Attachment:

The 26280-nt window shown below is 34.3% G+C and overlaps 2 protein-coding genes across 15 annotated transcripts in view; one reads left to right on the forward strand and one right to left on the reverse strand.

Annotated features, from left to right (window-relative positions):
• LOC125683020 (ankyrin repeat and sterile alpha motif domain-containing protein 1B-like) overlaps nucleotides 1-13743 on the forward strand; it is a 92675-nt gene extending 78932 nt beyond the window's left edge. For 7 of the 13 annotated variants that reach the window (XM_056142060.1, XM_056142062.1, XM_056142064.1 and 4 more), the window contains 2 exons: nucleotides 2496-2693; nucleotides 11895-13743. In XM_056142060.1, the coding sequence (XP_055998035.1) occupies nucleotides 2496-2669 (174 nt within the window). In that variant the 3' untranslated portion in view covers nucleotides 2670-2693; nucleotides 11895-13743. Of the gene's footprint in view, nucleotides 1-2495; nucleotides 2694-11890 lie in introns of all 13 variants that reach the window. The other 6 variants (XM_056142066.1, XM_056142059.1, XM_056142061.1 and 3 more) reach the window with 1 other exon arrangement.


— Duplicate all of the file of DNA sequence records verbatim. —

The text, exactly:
The 26280-nt window shown below is 34.3% G+C and overlaps 2 protein-coding genes across 15 annotated transcripts in view; one reads left to right on the forward strand and one right to left on the reverse strand.

Annotated features, from left to right (window-relative positions):
• LOC125683020 (ankyrin repeat and sterile alpha motif domain-containing protein 1B-like) overlaps nucleotides 1-13743 on the forward strand; it is a 92675-nt gene extending 78932 nt beyond the window's left edge. For 7 of the 13 annotated variants that reach the window (XM_056142060.1, XM_056142062.1, XM_056142064.1 and 4 more), the window contains 2 exons: nucleotides 2496-2693; nucleotides 11895-13743. In XM_056142060.1, the coding sequence (XP_055998035.1) occupies nucleotides 2496-2669 (174 nt within the window). In that variant the 3' untranslated portion in view covers nucleotides 2670-2693; nucleotides 11895-13743. Of the gene's footprint in view, nucleotides 1-2495; nucleotides 2694-11890 lie in introns of all 13 variants that reach the window. The other 6 variants (XM_056142066.1, XM_056142059.1, XM_056142061.1 and 3 more) reach the window with 1 other exon arrangement.